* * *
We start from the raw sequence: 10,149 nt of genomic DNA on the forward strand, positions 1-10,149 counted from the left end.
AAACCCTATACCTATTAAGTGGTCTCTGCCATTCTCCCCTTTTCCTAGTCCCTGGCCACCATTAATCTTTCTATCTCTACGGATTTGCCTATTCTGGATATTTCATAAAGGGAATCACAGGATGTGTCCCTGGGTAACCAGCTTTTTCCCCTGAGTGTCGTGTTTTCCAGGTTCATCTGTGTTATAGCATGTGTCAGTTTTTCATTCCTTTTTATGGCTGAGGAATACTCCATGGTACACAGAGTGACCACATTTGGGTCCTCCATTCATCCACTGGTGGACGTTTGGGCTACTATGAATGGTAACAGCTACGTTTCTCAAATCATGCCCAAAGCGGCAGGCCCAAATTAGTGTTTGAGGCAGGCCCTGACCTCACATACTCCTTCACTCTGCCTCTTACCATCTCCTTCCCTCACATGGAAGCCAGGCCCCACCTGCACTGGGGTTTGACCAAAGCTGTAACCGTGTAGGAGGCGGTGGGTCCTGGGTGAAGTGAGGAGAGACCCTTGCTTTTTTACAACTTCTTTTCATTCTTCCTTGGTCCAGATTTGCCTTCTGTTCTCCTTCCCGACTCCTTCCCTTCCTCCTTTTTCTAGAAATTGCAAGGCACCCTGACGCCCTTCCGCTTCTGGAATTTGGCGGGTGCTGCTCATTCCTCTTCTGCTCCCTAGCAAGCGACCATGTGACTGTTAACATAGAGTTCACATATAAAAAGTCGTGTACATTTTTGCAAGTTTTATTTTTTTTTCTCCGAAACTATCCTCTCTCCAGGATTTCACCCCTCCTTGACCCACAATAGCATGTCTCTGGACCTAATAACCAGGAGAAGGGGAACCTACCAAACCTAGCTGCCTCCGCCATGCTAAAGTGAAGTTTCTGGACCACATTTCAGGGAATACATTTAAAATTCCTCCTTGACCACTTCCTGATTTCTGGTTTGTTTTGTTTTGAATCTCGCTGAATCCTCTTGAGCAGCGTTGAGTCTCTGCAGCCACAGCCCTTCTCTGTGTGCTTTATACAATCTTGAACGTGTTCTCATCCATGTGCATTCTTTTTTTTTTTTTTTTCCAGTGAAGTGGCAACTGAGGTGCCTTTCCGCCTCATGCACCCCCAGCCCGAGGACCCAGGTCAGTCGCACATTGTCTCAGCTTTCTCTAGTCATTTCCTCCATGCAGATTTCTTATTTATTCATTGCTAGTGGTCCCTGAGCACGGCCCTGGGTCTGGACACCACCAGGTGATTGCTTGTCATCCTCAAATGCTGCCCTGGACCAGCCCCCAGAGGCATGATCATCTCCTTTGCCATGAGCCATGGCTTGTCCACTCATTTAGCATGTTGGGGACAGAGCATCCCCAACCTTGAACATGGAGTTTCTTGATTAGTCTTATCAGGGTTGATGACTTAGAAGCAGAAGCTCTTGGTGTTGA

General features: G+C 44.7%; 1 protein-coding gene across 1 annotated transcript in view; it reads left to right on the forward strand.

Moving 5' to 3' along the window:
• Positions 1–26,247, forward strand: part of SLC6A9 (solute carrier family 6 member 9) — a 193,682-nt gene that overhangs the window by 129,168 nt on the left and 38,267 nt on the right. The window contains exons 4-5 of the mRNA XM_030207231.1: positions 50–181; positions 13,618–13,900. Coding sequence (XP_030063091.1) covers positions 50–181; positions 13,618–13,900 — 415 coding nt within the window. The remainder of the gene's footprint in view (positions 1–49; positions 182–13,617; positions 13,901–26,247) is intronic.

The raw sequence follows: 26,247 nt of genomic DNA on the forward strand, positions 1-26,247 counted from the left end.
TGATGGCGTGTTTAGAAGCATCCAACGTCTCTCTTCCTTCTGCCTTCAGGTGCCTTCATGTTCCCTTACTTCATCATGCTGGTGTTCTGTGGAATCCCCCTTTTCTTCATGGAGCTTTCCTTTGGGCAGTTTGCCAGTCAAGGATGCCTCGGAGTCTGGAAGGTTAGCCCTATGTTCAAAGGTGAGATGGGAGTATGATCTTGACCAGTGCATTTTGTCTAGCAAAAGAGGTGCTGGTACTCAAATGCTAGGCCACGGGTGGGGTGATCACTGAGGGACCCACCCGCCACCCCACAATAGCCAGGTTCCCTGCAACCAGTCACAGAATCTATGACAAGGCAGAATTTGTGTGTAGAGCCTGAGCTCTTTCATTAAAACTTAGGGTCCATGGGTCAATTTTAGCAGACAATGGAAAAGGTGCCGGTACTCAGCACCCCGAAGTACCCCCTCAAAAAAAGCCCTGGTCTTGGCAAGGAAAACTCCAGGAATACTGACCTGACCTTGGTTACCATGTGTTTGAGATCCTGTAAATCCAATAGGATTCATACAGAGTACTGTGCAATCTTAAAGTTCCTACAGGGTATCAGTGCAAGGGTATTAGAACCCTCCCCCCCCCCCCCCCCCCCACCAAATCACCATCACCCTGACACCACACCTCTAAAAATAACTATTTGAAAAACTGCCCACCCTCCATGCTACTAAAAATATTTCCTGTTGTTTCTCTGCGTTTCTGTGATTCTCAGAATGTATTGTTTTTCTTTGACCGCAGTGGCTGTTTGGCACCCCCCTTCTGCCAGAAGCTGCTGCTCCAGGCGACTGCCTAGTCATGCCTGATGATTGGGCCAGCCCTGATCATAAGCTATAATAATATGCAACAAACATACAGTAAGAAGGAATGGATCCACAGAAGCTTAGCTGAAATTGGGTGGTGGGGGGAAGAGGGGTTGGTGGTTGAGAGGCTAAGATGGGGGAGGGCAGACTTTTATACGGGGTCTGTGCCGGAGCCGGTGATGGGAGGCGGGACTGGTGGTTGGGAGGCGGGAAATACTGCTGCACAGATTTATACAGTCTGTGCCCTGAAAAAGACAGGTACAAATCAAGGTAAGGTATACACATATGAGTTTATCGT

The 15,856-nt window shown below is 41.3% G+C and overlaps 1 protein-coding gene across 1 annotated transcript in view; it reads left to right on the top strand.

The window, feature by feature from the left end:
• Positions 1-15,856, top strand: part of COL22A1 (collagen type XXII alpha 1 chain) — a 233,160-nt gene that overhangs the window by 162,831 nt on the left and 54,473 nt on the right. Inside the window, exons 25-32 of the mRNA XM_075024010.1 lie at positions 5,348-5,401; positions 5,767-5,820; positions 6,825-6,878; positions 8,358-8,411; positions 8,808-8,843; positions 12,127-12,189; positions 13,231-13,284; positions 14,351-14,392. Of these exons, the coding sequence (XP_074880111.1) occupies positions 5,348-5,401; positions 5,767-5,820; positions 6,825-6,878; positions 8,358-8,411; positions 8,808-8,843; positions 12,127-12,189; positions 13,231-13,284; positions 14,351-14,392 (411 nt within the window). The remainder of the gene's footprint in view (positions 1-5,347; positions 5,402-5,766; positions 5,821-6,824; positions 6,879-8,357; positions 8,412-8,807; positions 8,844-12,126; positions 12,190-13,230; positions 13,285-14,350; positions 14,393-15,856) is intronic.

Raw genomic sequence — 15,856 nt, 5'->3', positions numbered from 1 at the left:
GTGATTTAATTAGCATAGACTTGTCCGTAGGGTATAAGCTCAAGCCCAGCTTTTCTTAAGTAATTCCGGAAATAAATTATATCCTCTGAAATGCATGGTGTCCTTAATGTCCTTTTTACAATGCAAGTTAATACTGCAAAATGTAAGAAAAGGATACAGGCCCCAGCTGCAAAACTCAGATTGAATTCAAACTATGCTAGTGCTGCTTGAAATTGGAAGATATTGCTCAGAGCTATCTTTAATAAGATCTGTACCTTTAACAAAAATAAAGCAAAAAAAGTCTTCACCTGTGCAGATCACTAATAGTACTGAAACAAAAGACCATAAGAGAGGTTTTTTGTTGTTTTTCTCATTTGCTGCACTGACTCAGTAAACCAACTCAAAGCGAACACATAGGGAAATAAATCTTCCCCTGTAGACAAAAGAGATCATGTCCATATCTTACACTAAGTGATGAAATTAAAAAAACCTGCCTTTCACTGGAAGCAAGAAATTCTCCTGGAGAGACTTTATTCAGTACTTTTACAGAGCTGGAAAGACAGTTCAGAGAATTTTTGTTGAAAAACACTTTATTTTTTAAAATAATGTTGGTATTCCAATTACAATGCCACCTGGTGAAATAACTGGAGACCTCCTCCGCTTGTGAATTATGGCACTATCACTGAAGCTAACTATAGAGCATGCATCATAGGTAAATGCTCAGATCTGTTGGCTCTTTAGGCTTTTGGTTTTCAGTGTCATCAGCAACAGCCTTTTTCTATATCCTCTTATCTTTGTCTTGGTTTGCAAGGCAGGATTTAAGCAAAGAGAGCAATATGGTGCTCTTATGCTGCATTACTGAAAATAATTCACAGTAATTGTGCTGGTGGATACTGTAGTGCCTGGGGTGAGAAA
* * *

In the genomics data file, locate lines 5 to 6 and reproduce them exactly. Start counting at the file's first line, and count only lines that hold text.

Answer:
• Positions 1–26,247, forward strand: part of SLC6A9 (solute carrier family 6 member 9) — a 193,682-nt gene that overhangs the window by 129,168 nt on the left and 38,267 nt on the right. The window contains exons 4-5 of the mRNA XM_030207231.1: positions 50–181; positions 13,618–13,900. Coding sequence (XP_030063091.1) covers positions 50–181; positions 13,618–13,900 — 415 coding nt within the window. The remainder of the gene's footprint in view (positions 1–49; positions 182–13,617; positions 13,901–26,247) is intronic.

The raw sequence follows: 26,247 nt of genomic DNA on the forward strand, positions 1-26,247 counted from the left end.